[ps]get-childitem c:windows | sort-object LastWriteTime[/ps]

Here the results of get-childitem are passed to sort-object and the results are sorted by LastWriteTime. This can be done so easily because the results are passed as objects and not just as data.

Is it just a bunch of new command line tools?

PowerShell is not just a command line language. Yes it can be used for day-to-day tasks but it also offers more conventional programming constructs like loops and functions (subroutines) and some fairly complex scripts can be created very easily. It doesn’t just have to be used at the command line either. There are several ISEs / script editors available that help format scripts, offer autocomplete, integrated help, debugging and variable inspection functionality and, incredibly, are free!

Currently in vogue, and rightly so, is PowerSE.

Does it just work with Windows?

Microsoft have been building PowerShell into most of their products for some time now. Among the first to extend the core set of cmdlets available were the Microsoft Exchange 2007 team. VMware, Citrix, NetApp, EMC and Quest are among other vendors who have taken the bull very firmly by the horns and built their own snapin to go on top of PowerShell.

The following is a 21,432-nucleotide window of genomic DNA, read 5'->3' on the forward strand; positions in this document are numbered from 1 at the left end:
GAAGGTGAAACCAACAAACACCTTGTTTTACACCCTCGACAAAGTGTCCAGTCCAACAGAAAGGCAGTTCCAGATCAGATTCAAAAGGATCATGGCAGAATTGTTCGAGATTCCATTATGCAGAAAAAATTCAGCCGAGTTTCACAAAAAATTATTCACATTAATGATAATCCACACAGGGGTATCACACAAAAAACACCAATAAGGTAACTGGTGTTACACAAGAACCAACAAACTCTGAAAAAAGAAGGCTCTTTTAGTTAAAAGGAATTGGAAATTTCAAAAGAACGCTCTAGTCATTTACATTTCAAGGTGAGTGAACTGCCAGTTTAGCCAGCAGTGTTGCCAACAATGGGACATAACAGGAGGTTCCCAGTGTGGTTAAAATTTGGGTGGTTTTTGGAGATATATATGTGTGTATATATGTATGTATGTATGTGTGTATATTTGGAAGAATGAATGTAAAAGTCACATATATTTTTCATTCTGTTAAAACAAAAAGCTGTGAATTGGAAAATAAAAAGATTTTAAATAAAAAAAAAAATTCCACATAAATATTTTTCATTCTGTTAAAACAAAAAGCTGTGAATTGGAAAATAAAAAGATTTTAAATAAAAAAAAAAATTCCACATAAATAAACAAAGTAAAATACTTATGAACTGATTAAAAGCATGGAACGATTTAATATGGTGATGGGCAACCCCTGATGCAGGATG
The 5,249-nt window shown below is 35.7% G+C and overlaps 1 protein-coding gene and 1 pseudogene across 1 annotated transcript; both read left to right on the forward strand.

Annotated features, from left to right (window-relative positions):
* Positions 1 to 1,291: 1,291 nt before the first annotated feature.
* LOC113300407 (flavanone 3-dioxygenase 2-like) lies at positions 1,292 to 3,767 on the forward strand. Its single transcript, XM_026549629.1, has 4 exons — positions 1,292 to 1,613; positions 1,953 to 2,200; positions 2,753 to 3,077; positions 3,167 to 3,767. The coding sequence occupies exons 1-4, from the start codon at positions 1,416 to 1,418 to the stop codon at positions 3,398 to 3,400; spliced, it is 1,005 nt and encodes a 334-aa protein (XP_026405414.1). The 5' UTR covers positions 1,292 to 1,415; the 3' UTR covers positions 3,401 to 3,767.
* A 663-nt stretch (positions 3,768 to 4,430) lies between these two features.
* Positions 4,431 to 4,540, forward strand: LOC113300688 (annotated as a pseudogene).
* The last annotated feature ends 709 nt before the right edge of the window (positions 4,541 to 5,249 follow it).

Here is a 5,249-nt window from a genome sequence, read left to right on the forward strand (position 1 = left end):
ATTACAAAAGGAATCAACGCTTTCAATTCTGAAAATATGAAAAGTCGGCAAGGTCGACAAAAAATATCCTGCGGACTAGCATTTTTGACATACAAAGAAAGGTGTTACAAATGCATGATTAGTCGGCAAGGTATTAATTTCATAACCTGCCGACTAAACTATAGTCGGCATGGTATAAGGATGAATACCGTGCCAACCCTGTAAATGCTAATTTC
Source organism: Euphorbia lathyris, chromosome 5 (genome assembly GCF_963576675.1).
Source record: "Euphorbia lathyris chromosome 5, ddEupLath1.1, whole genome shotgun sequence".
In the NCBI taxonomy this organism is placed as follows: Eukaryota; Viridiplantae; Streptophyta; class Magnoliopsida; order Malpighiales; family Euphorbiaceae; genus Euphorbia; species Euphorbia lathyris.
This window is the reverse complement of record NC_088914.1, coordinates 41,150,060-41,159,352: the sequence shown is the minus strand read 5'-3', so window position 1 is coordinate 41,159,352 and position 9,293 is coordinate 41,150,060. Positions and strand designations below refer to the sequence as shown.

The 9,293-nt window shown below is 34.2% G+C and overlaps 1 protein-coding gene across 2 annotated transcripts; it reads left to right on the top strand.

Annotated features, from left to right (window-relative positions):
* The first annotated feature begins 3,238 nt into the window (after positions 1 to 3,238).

Some Resources

So where do you start?

  1. Make sure you have PowerShell installed.
  2. Possibly download PowerSE or something similar. At the very least use a text editor that does PowerShell syntax highlighting.
  3. Download any snapins that you want to use: PowerCLI for VMware as an example.

From there, as with many things, the best way to learn is to experiment and / or dissect the work of others to help with understanding. A word of caution though, be careful when comes to experimenting on production systems!

There are a few other resources that I can highly recommend if you’re at all serious about learning and using PowerShell. In no particular order:

  • This tutorial on the Computer Performance website goes through the basics of the language and its syntax with plenty of good examples and techniques to re-use.
  • Jonathan Medd is a Microsoft MVP in recognition of his knowledge about PowerShell. His blog is regularly updated with lots of useful articles. (And I’m not saying nice things about him just because I met him for lunch earlier!) He also co-hosts the Get-Scripting podcast and co-wrote a book with PowerCLI guru Alan Renouf (amongst others) on using PowerShell to manage VMware vSphere. He has a number of useful links and book recommendations on his blog that I won’t repeat here, it’s best that you just go there.
  • Alan Renouf’s blog updates are always worth reading. Also, Alan himself has hopped over the fence from being only a user of PowerShell and PowerCLI to being VMware’s Technical Marketing Architect for PowerCLI – he’s helping to make it better in ways you probably can’t imagine.

Finally, google is your friend. There are so many other clever people out there and most of them share their considerable knowledge and experience freely. Never be afraid to reach out to anyone. As long as your question or problem is sensible and you’ve already expended effort to solve it yourself then most people will help if they can. A quick bit of searching will normally answer your question or solve your problem.